A concrete example might help here. Take, for instance, "no drop"/automatic arrest policies for domestic violence. My guess is that feminists have generally pressed for nationalization of such policies. But there is non-trivial evidence that such policies have significant costs for women. They may, for instance, deter many women from calling the cops because the victims of violence do not want their partner/spouse to be arrested and excluded from the household by a restraining order. (Jeannie Suk has gathered some information about victims' ambivalent attitudes towards automatic arrest policies in "Criminal law Comes Home," 116 Yale L.J. 2 (2006), and Radha Iyengar has produced evidence that such policies seem to reduce willingness of women to call the police for help).

What is the Feminist attitude towards national laws imposing such policies? Risk-averse desire to preserve state options to experiment on difficult social issues? Or gung-ho desire to impose a uniform national rule, confident that the feds will impose the right rule and enforce it in the right way? Again, I am only guessing, but none of the responsive comments -- not even Kirsten's -- contradicts my vague impression that feminists go for the latter position, not the former.

This willingness to seek national legislation seems odd to me, especially because the legislators, judges, and prosecutors employed by the feds do not seem especially sympathetic to feminism. There is, after all, a non-trivial chance that the national baseline of federal rights might turn out to be anti-feminist -- that the rights might actually harm the cause that feminists seek to advance.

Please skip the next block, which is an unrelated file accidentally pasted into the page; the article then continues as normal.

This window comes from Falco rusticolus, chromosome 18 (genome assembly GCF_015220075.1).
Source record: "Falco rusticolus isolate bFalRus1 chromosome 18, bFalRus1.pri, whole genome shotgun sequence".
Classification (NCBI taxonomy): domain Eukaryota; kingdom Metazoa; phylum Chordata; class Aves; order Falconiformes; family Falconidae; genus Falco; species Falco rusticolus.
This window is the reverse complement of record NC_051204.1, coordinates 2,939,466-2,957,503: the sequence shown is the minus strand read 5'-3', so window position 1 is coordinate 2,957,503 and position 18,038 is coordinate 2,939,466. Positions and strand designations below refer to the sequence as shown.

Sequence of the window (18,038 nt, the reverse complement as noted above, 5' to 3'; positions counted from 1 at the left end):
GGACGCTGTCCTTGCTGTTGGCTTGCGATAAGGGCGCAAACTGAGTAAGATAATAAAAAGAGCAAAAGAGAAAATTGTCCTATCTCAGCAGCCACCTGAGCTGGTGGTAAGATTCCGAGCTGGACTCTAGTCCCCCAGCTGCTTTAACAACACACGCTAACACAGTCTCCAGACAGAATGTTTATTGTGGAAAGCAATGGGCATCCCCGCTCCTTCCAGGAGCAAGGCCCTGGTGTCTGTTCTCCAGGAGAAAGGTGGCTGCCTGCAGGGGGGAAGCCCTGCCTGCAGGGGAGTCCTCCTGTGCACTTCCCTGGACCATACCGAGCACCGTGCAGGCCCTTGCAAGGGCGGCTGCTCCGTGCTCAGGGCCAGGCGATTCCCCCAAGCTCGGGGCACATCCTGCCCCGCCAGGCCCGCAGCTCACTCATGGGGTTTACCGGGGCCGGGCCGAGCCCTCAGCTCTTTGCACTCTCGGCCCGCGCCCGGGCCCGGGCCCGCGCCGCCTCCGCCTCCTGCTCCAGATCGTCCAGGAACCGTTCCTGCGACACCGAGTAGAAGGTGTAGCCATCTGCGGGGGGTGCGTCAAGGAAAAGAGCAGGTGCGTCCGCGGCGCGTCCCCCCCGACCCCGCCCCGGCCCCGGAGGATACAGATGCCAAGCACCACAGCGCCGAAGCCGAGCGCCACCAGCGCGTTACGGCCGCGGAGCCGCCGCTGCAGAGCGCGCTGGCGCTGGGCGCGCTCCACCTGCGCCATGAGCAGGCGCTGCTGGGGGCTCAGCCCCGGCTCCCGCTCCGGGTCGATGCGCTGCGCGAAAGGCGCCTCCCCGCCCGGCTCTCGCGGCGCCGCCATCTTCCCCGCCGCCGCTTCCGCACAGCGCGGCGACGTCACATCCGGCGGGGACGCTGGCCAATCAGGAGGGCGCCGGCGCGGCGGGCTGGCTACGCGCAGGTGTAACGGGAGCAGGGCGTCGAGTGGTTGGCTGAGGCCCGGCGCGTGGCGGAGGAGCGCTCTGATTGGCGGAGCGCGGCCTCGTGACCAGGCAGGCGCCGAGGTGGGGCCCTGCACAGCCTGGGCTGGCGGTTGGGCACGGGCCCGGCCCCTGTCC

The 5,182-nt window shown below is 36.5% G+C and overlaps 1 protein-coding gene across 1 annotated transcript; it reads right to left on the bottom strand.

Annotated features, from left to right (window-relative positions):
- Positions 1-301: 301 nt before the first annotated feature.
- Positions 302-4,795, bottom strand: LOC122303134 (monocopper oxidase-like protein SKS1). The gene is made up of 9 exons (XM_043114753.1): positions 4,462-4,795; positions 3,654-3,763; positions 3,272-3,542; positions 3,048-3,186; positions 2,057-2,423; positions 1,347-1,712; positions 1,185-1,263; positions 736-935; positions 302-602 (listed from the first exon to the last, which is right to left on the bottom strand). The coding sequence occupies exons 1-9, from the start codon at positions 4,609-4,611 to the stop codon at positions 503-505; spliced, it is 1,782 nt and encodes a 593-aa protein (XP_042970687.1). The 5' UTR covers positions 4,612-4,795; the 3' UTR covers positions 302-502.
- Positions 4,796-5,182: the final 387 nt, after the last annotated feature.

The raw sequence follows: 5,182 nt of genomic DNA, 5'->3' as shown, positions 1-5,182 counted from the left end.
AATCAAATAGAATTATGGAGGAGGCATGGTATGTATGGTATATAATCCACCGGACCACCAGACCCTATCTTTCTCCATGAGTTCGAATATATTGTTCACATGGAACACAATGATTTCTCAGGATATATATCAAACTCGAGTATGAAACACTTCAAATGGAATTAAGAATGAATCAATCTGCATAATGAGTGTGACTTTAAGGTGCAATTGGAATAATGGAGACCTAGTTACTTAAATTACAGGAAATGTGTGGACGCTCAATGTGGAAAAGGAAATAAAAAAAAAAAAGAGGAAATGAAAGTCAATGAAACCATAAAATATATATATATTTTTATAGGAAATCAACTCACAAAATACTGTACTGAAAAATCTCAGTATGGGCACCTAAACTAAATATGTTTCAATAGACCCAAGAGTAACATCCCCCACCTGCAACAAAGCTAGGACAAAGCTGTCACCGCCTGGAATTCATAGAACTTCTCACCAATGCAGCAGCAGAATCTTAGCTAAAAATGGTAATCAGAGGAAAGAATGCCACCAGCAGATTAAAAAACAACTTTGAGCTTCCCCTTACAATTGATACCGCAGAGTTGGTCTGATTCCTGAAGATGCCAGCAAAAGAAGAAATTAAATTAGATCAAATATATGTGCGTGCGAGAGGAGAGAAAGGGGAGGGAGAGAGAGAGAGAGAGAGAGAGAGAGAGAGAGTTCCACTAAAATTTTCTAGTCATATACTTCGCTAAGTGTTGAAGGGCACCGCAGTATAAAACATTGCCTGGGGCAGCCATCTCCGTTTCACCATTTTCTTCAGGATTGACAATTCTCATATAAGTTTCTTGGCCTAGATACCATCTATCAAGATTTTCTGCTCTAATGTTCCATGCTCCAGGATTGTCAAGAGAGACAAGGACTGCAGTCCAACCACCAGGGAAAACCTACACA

Of course, my sense that federal law can injure feminist causes might spring from my being (like most federalism fans) a timid and risk-averse person where law-making is concerned. I was just wondering if there are any feminists out there who share my pessimism.

Posted by: Rick Hills | Aug 29, 2008 3:59:25 PM

Well, I'm a feminist (and a leftist), and I am mildly pro-states on questions of federalism. Still, I agree with Marcia's comments.

I would add, first, that if your political agenda requires an affirmative response from the government, you get it where you can, so want to preserve the power of both levels of government to act. At least so far, the tendency has been to allow states to go farther than the federal floor. (See, eg., CalFed v. Guerra, rejecting argument that federal PDA preempted state's maternity leave statute.)